Another prime minister, another war: British imperialism is unable to conduct its business without reaching for missiles and bombs. Much better than wasting money on hospitals and schools or investing in industry.
After Thatcher’s adventure in the Falklands, John Major took us to war in the Gulf for the sake of oil. Then Blair joined in the military dismemberment of Yugoslavia, followed by the (second) Iraq war and Afghanistan. While heroic Japanese workers were fighting to save lives in their devastated country, Cameron received the backing of a supine and cowardly parliament for military action against Libya.
As usual in such interventions, TV and newspapers play up the monstrous character of the “enemy”. Gaddafi, we are told, is a brutal dictator. But if we are to go to war against every brutal dictator, we will have to invade more than half the countries in the world.
Gaddafi’s offence in imperialism’s eyes is not the suppression of democracy but the fact that under him Libya has maintained its independence. It won’t do as it’s told. To imperialism, that’s the biggest crime of all. Hence this ragbag alliance of desperate leaders (Cameron, Sarkozy and of course Obama) and oil-rich dictatorships.
A war for democracy? Qatar and the United Arab Emirates (UAE) are countries where “one man, one vote” means literally that: only the ruler’s vote really counts. Qatar has not had a national election since 1970 – and even that was only partial; its single (advisory) chamber is appointed by the amir. The UAE holds peculiar elections to its (again, purely advisory) Federal National Council: in the first and so far only “election” in 2006, there were 6,600 voters (82 per cent of them men) – just 1 per cent of the population, and all nominated by the rulers of the seven emirates of the UAE.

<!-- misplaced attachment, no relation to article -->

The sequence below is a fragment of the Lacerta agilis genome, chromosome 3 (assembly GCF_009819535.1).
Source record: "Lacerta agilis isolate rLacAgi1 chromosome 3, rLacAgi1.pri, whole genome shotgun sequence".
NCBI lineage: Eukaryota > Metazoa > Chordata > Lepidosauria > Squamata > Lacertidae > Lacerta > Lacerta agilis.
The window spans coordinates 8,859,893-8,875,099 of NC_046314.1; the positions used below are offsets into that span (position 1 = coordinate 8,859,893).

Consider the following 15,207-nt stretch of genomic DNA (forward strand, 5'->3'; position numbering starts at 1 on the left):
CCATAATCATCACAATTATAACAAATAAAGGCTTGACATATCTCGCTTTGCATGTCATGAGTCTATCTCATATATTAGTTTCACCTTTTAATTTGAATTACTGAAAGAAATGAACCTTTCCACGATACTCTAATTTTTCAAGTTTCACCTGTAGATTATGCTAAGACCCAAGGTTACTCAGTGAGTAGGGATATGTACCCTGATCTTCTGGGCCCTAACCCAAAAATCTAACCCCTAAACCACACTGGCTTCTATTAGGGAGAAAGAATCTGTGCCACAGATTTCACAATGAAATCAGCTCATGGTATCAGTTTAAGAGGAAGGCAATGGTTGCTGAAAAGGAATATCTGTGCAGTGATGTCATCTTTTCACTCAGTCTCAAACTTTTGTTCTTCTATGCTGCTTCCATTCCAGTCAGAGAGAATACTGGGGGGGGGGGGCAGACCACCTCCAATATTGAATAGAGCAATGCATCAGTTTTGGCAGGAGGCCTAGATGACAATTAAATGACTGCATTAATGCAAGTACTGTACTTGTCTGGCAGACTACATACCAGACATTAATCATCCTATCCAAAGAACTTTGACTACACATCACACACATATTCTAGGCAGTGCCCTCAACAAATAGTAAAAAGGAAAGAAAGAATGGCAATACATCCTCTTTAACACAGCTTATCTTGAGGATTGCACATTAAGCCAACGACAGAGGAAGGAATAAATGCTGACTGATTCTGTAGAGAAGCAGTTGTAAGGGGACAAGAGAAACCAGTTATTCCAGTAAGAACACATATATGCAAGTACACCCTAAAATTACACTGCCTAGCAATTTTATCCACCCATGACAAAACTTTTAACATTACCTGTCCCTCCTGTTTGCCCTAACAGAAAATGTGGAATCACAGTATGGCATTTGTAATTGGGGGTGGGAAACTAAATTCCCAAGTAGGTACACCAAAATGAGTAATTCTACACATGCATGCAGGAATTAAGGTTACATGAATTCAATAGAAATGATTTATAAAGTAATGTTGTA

Another peculiar aspect: all this to protect a Libyan “opposition” about which no one knows anything – except that it appears to be calling for the return of the monarchy. It would be nice to have an opposition in Britain. Instead of opposing, Labour took the coward’s route, backing the no-fly zone and uniting with Tories and LibDems. They do not speak for Britain.
There were cowards elsewhere, as well. Brazil, China, Russia, India and Germany – countries representing the majority of mankind – did not back the resolution, but their governments abstained in the Security Council. Russia and China could have vetoed the resolution; now they are shedding crocodile tears about the remit being exceeded.
We say no to war, no to intervention. Our struggle for democracy and dignity needs to start at home against this people-hating, bank-loving, war-making government and its friends. ■